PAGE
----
Meanwhile, the Chinese government encourages trustworthy and competent Chinese enterprises to invest in Africa.
 
Both China’s ability to “walk the walk” and African countries’ active collaboration are key to the success of FOCAC, Zhou said.
 
“That is why FOCAC has earned wide recognition from African countries as well as the international community, and expectations are high for the upcoming summit,” said Zhou.
 
The summit is scheduled for Sept. 3 to Sept. 4 in Beijing. Priorities and key directions for China-Africa cooperation in the next three years will be announced.
 
A key aspect to watch, Zhou said, will be how China and Africa link the Belt and Road Initiative (BRI) with the UN 2030 Agenda for Sustainable Development, the African Union’s Agenda 2063, and African countries’ development plans.
 
With the “twin engines” of the BRI and FOCAC, China-Africa cooperation is poised to move forward more steadily, faster and further.
 
“I’m confident that the summit will be a complete success,” said Zhou.
 
 
Vanguard..

The value of loans from Chinese lenders to energy and infrastructure projects in Africa almost trebled between 2016 and 2017, from USD 3bn to USD 8.8bn, with policy lenders China Development Bank and China Exim particularly active in helping bridge Africa's infrastructure gap.

Almost half of the total USD 19bn of Chinese outbound loans poured into infrastructure projects in sub-Saharan Africa since 2014 were made last year (2017). Notably, Chinese lenders accounted for more than 40% of all infrastructure finance in sub-Saharan Africa in 2017 and its policy banks made more the four fifths of lending by Development Finance Institutions (DFIs) in the region.

Chinese commercial and policy bank lending for infrastructure projects in sub-Saharan Africa totalled USD 3.6bn in 2014, USD 3.4bn in 2015 and USD 3bn in 2016, before spiking almost 300% to USD 8.8bn in 2017, driven by a series of large power projects across Africa.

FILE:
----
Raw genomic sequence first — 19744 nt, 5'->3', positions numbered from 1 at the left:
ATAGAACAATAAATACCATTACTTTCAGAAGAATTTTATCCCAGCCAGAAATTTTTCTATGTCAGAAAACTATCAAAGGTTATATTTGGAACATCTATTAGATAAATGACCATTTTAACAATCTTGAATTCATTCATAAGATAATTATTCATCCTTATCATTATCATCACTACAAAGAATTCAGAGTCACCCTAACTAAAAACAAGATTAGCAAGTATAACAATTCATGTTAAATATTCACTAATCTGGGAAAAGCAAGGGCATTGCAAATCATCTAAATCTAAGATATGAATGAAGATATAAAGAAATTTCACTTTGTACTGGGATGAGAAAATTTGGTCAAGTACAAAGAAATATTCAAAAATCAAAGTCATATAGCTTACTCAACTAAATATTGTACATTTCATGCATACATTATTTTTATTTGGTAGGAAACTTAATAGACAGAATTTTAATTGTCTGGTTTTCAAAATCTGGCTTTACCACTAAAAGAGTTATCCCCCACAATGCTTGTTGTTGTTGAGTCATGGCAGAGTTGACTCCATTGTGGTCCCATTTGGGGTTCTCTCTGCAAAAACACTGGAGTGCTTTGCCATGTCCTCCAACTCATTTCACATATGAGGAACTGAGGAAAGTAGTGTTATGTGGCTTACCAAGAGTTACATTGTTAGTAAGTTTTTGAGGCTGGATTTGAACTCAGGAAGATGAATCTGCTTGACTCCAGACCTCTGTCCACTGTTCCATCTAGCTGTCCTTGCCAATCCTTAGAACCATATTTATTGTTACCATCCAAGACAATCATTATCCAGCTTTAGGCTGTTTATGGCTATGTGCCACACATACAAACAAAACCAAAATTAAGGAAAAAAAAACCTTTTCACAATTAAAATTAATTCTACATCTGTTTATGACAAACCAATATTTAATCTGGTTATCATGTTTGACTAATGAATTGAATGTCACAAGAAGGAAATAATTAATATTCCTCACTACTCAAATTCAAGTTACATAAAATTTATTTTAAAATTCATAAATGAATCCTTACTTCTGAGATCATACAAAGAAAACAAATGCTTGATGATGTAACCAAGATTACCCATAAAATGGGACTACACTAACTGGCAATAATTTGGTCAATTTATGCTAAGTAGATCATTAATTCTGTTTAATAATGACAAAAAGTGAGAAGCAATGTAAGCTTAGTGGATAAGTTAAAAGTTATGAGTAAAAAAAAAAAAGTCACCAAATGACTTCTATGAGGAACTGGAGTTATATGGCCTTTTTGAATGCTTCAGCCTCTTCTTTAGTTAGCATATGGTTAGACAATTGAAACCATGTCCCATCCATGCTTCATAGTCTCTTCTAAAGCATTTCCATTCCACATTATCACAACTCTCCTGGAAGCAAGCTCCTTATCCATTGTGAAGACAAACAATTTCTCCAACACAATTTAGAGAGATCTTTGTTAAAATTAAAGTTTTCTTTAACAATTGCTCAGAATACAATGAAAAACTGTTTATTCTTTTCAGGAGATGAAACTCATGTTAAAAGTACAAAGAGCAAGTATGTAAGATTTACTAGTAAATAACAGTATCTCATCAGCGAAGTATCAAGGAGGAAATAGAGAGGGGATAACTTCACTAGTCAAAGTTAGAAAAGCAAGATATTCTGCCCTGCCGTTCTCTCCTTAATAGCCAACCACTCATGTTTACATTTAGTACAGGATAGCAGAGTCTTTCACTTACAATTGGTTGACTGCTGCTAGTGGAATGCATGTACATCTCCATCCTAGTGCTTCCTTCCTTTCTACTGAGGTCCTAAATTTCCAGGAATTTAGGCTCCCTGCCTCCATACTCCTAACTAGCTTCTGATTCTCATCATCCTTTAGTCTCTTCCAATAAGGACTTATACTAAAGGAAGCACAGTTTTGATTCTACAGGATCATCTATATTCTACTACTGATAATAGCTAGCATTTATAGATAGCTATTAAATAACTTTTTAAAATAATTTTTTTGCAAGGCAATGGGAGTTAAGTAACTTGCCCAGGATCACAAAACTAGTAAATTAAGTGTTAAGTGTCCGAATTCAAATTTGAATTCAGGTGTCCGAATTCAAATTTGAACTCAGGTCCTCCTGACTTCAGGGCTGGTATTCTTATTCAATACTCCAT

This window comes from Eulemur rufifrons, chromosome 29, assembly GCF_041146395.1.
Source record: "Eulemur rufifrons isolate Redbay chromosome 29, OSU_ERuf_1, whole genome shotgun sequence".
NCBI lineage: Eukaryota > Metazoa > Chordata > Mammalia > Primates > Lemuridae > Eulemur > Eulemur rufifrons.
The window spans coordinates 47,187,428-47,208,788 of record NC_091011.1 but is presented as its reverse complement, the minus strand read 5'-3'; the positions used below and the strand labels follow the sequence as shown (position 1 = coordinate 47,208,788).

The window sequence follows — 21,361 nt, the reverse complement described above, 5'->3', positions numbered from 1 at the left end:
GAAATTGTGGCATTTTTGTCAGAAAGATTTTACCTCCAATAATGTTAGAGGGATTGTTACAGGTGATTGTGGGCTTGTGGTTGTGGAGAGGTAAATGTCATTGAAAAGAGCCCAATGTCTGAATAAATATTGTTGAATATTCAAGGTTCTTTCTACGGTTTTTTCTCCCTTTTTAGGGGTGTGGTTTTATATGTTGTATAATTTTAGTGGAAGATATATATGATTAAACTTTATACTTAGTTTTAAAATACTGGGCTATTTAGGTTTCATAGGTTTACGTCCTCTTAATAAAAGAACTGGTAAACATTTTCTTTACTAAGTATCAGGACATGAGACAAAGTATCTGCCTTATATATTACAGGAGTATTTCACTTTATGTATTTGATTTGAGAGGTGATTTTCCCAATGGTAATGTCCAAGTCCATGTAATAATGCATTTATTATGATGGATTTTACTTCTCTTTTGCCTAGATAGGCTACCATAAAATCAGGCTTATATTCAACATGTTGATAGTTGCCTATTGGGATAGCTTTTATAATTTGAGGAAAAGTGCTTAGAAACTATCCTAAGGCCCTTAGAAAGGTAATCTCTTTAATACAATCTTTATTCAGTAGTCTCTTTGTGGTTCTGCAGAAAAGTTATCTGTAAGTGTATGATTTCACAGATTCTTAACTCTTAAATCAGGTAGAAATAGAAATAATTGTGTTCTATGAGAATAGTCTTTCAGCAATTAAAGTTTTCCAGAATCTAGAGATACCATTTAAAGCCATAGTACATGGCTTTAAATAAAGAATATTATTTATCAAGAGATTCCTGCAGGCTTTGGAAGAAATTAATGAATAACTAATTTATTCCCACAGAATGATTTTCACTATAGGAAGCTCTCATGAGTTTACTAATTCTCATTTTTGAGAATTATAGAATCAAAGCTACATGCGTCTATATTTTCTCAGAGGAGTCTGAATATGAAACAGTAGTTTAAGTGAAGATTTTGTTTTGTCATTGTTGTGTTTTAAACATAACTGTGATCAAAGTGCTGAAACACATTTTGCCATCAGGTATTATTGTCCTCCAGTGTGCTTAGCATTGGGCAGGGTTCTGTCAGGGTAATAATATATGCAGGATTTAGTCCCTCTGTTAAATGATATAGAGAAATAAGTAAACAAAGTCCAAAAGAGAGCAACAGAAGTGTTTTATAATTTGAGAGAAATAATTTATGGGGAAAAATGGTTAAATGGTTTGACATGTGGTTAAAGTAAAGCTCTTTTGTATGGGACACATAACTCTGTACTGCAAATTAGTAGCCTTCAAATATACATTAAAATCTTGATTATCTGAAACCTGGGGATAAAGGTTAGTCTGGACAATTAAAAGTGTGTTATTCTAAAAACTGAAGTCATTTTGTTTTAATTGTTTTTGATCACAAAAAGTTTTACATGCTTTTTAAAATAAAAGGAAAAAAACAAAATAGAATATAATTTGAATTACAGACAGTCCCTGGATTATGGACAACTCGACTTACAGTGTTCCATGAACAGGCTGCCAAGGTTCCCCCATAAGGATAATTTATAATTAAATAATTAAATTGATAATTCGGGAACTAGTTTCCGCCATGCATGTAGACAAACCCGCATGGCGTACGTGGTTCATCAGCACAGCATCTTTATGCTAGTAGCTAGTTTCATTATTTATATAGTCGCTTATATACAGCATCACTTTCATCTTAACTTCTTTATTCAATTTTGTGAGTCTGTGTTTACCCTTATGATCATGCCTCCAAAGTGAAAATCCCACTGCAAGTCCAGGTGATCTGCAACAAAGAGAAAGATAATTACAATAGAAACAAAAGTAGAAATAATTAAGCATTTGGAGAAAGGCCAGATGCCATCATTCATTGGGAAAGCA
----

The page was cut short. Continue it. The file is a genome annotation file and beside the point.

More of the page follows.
The trends are revealed by new research from global law firm Baker McKenzie and IJGlobal, the leading trade publication for infrastructure projects, as leaders from the BRICS bloc - Brazil, Russia, India, China and South Africa - meet in Johannesburg this week for their annual summit. Data is drawn exclusively from fully financed projects and excludes recent announcements of government funding commitments.

Speaking from the BRICS Energy event, which preceded the BRICS Summit, Kieran Whyte, Head of Energy, Mining and Infrastructure at Baker McKenzie in Johannesburg said the rising impact of Chinese policy lending in Africa is increasingly visible.

“Chinese president Xi Jinping’s recent tour of African countries ahead of the Summit is proof of the increasing interdependence of the maturing but still fast growing Chinese economy and developing economies in Africa,” says Whyte.

“This is much more sophisticated outbound lending than the cliché about China investing in African minerals and rail to get commodities to China to feed manufacturing – the data clearly shows Chinese lending predominantly shifting towards African power projects,” he says.

“All countries need power generation, transmission and distribution assets which are reliable and meet demand; without this, wider development is a distant dream," said Jon Whiteaker, editor of IJGlobal. "It is little surprise then that the power sector has grown to be by far the biggest recipient of Chinese policy lending in Africa. The US government may have recently jump-started its Power Africa programme, but it has increasingly been Chinese lenders which African and Middle Eastern countries have turned to get power projects financed.”

Globally, infrastructure deals featuring significant Chinese financing have risen more than threefold since 2012, driven among other things by China's Belt & Road Initiative (BRI), going from 31 deals in 2012 to 105 deals in 2017. The BRI is a world scale Chinese development strategy that combines the creation of a 21st Century Maritime Silk Road and a Silk Road Economic Belt.